Follow Ashley on Twitter @AshSendellPrice
Saskia is a Conservations Scientist within the RSPB’s Centre for Conservation Science. Her main work focusses on understanding the impacts of renewable energy developments on birds and she is currently responsible for the delivery of the RSPB’s seabird tracking projects relating to offshore windfarms. In the past, she has been involved in tracking and monitoring studies of a large variety of different seabird species in often remote locations around the world, including Germany, Canada and Ireland, but also had the privilege to contribute to studies of corvid tool-use behaviour and conduct fieldwork on New Caledonian crows. She has also been ringing birds for 11 years and holds a BTO C-permit.
Saskia is a strong believer in the power of public engagement and social media. She did a short stint as member of the Seabird Group Committee being responsible for their social media accounts and has been intensely involved in the delivery of the World Seabird Twitter Conferences three years in a row (including chairing duties).
When Saskia isn’t studying (sea)birds in some shape or form, preferably on remote islands, she is either “out and about” with Aura, her lovely Husky-Labrador cross, or drawing on her desk.
Follow Saskia on Twitter @saswisch
Social Media Support Officer
Natalia is a PhD student at the University of East Anglia where she primarily studies the diversity and ecosystem functions of birds across global fruit systems. Her work is split across intensively managed grape and mango farms in the Caatinga biome in North-eastern Brazil with the SUFICA project, and also across British vineyards with the support from the Sustainable Wines of Great Britain Scheme. Natalia’s work is diverse and includes monitoring of birds and invertebrate communities, acoustic monitoring of biodiversity and using experimental methods to quantify ecosystem services delivery. Natalia hopes that her work will help to inform ecological intensification and sustainable management in these growing industries.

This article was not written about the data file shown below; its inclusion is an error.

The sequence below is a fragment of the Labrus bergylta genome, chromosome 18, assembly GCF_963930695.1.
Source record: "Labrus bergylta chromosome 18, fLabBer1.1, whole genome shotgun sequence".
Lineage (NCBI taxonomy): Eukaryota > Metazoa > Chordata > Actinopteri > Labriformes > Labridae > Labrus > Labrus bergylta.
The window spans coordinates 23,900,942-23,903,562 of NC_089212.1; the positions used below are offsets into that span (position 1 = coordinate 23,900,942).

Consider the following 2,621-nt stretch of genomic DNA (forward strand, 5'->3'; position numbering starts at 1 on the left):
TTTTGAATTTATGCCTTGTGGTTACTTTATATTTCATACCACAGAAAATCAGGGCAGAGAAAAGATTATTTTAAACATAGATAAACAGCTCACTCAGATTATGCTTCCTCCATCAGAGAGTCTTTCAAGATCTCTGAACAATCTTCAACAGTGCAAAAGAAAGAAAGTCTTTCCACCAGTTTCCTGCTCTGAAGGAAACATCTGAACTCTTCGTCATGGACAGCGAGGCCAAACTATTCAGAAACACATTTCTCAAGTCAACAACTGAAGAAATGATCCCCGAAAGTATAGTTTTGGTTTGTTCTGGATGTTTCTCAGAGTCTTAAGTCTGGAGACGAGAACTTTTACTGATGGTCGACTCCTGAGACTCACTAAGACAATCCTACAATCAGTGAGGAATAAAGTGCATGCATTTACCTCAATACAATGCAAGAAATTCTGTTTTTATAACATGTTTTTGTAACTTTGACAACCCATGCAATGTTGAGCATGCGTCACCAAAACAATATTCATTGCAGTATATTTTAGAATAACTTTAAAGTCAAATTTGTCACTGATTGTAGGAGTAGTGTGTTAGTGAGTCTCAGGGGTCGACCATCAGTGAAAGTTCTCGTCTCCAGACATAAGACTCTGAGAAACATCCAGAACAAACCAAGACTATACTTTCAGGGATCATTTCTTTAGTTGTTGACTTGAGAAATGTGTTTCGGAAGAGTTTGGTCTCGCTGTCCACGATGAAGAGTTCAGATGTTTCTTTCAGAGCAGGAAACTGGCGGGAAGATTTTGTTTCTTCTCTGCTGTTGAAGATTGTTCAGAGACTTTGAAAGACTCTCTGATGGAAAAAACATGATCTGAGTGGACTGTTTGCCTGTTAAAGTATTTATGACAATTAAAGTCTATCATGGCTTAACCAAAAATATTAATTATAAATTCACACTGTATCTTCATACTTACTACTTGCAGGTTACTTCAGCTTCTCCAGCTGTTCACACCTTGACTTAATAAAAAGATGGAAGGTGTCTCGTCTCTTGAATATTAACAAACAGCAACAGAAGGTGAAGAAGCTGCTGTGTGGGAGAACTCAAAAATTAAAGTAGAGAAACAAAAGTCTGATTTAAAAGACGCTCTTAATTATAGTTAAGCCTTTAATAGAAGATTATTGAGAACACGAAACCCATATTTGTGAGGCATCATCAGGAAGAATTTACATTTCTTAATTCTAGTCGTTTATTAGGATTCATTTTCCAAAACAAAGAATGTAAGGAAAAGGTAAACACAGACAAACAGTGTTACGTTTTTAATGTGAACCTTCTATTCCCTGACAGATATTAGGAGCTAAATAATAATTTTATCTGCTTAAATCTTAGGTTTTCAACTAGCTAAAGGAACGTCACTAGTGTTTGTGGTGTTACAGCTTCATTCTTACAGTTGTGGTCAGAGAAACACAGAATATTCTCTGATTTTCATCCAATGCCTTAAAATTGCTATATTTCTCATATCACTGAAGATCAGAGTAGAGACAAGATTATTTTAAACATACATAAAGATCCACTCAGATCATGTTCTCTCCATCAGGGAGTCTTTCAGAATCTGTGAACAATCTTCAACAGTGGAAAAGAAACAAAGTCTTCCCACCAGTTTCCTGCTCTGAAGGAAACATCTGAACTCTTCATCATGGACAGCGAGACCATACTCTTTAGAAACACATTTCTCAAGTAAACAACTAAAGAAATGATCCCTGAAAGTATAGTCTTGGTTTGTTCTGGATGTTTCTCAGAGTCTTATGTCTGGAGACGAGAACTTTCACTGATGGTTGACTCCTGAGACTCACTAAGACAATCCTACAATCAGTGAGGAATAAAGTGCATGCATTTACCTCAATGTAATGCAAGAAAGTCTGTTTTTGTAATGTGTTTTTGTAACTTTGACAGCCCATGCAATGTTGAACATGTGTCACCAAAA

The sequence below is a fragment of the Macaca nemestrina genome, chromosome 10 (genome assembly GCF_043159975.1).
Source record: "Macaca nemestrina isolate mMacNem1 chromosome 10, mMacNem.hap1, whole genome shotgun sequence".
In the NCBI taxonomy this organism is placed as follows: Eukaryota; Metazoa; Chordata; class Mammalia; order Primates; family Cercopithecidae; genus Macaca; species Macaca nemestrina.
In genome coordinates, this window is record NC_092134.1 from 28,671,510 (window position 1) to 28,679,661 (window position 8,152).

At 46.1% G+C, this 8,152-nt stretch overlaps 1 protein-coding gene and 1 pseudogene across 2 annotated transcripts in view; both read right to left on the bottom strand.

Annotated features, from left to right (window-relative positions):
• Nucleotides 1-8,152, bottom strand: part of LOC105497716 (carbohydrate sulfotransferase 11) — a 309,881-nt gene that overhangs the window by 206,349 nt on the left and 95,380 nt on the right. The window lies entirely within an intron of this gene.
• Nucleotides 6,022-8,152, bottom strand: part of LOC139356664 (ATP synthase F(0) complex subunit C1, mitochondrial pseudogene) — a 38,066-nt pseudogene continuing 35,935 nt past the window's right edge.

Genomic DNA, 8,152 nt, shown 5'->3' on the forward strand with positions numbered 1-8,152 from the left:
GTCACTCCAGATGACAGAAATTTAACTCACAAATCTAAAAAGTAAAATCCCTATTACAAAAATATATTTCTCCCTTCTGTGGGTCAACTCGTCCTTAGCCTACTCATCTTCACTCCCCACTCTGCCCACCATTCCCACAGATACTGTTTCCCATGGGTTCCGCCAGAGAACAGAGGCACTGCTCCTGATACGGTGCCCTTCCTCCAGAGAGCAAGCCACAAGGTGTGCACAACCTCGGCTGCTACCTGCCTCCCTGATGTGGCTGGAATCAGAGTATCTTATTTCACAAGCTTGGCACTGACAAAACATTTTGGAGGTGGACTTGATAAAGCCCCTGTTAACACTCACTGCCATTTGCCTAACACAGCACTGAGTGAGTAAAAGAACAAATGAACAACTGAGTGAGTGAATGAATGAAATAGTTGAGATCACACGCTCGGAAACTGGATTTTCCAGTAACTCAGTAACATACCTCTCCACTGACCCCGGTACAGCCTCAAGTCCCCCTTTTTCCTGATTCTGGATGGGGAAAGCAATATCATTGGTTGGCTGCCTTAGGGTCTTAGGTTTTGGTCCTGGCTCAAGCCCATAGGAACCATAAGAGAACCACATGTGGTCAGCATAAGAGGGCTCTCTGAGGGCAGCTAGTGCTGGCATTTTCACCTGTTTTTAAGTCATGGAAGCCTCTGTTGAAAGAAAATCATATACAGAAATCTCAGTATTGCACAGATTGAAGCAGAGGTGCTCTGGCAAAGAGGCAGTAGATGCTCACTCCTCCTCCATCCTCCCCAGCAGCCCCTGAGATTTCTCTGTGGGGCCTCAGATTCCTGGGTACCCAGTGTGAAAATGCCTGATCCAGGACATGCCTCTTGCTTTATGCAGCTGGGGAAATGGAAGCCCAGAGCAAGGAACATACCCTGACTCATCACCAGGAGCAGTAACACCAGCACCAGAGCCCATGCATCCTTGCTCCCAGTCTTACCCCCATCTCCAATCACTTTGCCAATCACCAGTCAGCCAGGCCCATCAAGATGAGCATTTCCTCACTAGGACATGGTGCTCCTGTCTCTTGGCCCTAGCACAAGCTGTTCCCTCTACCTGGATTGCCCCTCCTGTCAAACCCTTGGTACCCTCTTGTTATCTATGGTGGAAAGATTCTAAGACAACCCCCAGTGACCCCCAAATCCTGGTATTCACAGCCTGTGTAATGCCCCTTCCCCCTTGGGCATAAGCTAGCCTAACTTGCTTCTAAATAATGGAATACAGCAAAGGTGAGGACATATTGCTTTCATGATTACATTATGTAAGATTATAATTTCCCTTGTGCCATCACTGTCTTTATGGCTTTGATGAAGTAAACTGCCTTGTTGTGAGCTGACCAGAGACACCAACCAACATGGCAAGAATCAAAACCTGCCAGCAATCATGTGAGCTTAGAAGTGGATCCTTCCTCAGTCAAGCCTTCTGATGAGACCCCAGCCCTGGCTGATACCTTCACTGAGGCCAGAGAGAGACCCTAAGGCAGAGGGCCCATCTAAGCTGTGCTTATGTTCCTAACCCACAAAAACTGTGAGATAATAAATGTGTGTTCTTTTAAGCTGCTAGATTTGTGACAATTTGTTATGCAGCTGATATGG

Before her PhD, Natalia worked on the acoustic ecology of the elusive European Nightjar in Sherwood Forest, before falling in love with waders, when she studied the breeding ecology of the majestic Eurasian Curlew in the Brecks, before working as a research assistant for Project Godwit in 2019.
Follow Natalia on Twitter @Nat_B_Zielonka
Non-committee members reporting to the Engagement Committee
Dr Leila Walker *
Leila has worked on farmland bird projects for the RSPB in the UK, and monitored breeding populations of Hihi (Notiomystis cincta) in New Zealand. During her PhD she investigated how nutritional conditions in early- and adult-life impacted hihi life-history traits. Previously she has been the Web Support Officer for BOU’s Engagement Committee. She currently lives in Denmark where she works as a freelance copyeditor, and in her free time enjoys exploring the Danish countryside.
Dr Jente Ottenburghs
Journal Support Officer
Jente is based within the Wildlife Ecology and Conservation Group in Wageningen (the Netherlands). He describes himself as a curious evolutionary biologist with a passion for writing. His research focuses on the evolution of birds using the newest genomic techniques. Jente regularly writes articles for popular science websites, magazines and newspapers and has written a fantasy novel (in Dutch) and is also a stand-up comedian.
Follow Jente on Twitter @Jente_O